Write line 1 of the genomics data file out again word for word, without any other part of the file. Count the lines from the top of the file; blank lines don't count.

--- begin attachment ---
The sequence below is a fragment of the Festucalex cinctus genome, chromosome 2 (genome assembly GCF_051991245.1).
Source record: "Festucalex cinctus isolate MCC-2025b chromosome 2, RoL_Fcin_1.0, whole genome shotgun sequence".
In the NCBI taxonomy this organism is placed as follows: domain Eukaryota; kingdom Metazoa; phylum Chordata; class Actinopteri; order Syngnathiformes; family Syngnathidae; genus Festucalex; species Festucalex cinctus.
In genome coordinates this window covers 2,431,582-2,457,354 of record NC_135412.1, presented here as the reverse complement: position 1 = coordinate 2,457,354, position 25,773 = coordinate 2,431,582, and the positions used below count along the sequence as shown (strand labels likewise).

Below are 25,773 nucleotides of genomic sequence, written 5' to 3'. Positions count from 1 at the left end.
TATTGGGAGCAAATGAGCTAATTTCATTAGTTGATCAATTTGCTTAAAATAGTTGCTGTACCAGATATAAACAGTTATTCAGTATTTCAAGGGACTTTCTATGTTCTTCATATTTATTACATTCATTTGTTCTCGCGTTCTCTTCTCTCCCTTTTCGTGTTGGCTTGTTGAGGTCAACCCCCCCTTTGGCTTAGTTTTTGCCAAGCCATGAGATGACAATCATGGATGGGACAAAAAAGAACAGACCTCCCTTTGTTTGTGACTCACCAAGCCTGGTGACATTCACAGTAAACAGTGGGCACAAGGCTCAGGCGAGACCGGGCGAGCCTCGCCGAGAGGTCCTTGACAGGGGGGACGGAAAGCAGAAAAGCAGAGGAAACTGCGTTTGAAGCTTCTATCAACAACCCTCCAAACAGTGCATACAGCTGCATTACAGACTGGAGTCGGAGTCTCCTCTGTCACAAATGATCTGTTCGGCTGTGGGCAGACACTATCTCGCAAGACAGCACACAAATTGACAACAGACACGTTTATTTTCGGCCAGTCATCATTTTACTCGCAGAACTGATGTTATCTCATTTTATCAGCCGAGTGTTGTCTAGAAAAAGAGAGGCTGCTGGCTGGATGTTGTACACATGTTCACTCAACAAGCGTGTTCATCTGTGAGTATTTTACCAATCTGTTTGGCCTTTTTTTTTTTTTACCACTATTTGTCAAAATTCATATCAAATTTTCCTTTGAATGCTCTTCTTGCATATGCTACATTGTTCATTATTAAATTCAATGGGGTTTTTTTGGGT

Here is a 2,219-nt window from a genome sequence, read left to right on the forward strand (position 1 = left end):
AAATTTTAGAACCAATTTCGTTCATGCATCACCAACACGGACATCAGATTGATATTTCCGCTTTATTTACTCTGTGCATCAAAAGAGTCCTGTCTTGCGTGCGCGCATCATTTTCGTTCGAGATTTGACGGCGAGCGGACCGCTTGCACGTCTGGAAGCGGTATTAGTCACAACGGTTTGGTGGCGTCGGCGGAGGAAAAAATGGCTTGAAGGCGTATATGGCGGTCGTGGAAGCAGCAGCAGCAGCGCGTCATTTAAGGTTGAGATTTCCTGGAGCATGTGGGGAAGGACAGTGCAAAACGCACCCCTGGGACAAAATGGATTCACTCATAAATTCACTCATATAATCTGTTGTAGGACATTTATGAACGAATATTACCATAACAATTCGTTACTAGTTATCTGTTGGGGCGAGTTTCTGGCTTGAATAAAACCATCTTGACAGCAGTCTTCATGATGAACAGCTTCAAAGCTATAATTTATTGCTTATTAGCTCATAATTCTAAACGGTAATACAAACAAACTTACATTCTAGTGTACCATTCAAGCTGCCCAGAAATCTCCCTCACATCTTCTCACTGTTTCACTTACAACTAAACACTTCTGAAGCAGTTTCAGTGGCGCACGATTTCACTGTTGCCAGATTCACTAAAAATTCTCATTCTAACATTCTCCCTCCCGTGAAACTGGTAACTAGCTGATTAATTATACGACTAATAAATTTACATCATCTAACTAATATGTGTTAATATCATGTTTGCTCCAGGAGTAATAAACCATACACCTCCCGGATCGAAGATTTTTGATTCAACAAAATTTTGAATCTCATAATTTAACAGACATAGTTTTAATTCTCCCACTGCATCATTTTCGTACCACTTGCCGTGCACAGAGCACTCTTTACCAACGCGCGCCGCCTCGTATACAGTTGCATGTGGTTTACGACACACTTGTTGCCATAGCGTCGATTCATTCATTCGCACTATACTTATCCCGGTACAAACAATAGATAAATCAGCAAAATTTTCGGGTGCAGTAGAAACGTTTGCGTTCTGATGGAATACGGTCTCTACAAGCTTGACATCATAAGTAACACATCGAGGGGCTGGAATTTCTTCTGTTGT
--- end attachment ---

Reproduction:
The sequence below is a fragment of the Festucalex cinctus genome, chromosome 2 (genome assembly GCF_051991245.1).